My configurations for iZotope Ozone 4 are following below. I attempted to change equalization and stereo separation beside level changes, both of them are intended to change the new tracks into something that closely resembles the original tracks already known from the 1991 release; their frequency response has not been changed for the new release (apart from noise-shaped dither) so they are serving as the ultimate reference to which all other tracks have to be adapted. My configuration should also be applicable to other equalizers... and don´t worry about using them: they tend to be described by audiophiles (people like me) as coming from the devil himself when in reality they are used on 99% of all releases out there, with them it´s like with all things: it doesn´t matter if you use them, it only matters how. So, still with me? Want to see a world you´ve never seen? Then take my hand for I now will take you down the rabbit hole.

EQ setting for the new parts (except "The Ultimate War") - called "NewTracksEQ"

Stereo separation for the new parts (except "The Ultimate War") - part of the "NewTracksEQ"-setting

EQ setting for the filmmix tracks ("The Ultimate War" etc.)
- called "FilmMixEQ" (yes, these settings are quite severe)

Stereo separation for the filmmix tracks - part of the "FilmMixEQ"-setting

After my suggestions for equalization and stereo separation I´ll now show you where and how they are going to be applied. I came up with the augmented tracklist below during my initial spotting session of the score, I tried to find out the differences while at the same deducing what needed to be done to flatten them out. The tracks I assumed to be in need of change / processing / corrections are marked in bold letters. A warning: some of my suggestions seem - even to me - completely arbitrary because I cannot know the differences exactly, it´s a bit like solving a puzzle. My obsession with perfection however caused me to be as precise as possible by using the "Matching EQ" feature of Ozone in combination with my own experience to work out frequency response differences. Anyhow, I think that my reworked tracks still sound slightly different even though my result now seems to flow very nicely sonically with less audible differences than before. This isn´t an exact science (not in my case) but done by gut feeling only. The level changes for example were "calculated" only by how I think how loud an orchestra utilizing certain players should be at some particular point. Granted, because of years of exposure to orchestral recordings I like to think that I´ve gained some experience but I can never be completely confident, therefore you should regard my suggestions with reasonable doubt. Another point: while I strive to create the perfect version you mustn´t necessarily do the same, if you´re lucky with something else it´s perfectly ok and probably more healthy anyway.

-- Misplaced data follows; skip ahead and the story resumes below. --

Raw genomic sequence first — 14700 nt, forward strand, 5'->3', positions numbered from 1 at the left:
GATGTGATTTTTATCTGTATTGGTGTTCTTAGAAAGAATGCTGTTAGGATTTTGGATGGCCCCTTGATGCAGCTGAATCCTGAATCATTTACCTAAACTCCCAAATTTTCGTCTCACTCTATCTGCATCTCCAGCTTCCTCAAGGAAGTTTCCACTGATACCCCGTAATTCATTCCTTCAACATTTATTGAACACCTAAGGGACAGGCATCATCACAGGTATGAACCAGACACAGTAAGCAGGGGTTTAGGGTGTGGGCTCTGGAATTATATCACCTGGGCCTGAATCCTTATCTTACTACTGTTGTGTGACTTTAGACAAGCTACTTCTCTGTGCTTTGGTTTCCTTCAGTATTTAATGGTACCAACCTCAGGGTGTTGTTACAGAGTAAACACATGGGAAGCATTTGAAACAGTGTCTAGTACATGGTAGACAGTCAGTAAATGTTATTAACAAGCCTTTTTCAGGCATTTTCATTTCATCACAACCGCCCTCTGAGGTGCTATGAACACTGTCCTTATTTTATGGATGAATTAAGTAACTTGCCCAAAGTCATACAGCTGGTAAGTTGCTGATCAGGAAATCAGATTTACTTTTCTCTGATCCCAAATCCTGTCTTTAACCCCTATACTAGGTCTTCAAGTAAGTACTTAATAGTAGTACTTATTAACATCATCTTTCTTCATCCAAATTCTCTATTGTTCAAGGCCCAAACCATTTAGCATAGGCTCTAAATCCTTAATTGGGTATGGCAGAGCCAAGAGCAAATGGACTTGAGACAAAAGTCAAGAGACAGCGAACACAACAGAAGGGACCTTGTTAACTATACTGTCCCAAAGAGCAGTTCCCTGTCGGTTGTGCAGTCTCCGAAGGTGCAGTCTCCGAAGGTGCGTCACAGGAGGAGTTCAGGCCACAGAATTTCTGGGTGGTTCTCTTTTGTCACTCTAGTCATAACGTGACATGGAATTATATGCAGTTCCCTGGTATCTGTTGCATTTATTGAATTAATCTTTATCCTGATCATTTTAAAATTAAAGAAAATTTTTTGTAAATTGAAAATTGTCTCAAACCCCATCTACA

1. Prologue 1:30 (adjusting level for -2 or -3 dB)
  2. We Don't Wanna Grow Up 1:50  (adjusting level for -1.5 dB)
  3. Banning Back Home 2:25  (adjusting level for -1.5 dB)
  4. Granny Wendy 2:57
  5. The Bedroom 1:07 ("NewTracksEQ")
  6. The Nursery 1:38 ("NewTracksEQ")
  7. The Watch :56 ("NewTracksEQ")
  8. Hook-Napped 3:56
  9. A Portrait Of Wendy 1:06
  10. The Arrival Of Tink/The Flight To Neverland 6:03  (from 5:24 "NewTracksEQ")
  11. Presenting The Hook 3:01
  12. Pirates! 2:41  (adjusting level for -3.0 dB & "NewTracksEQ")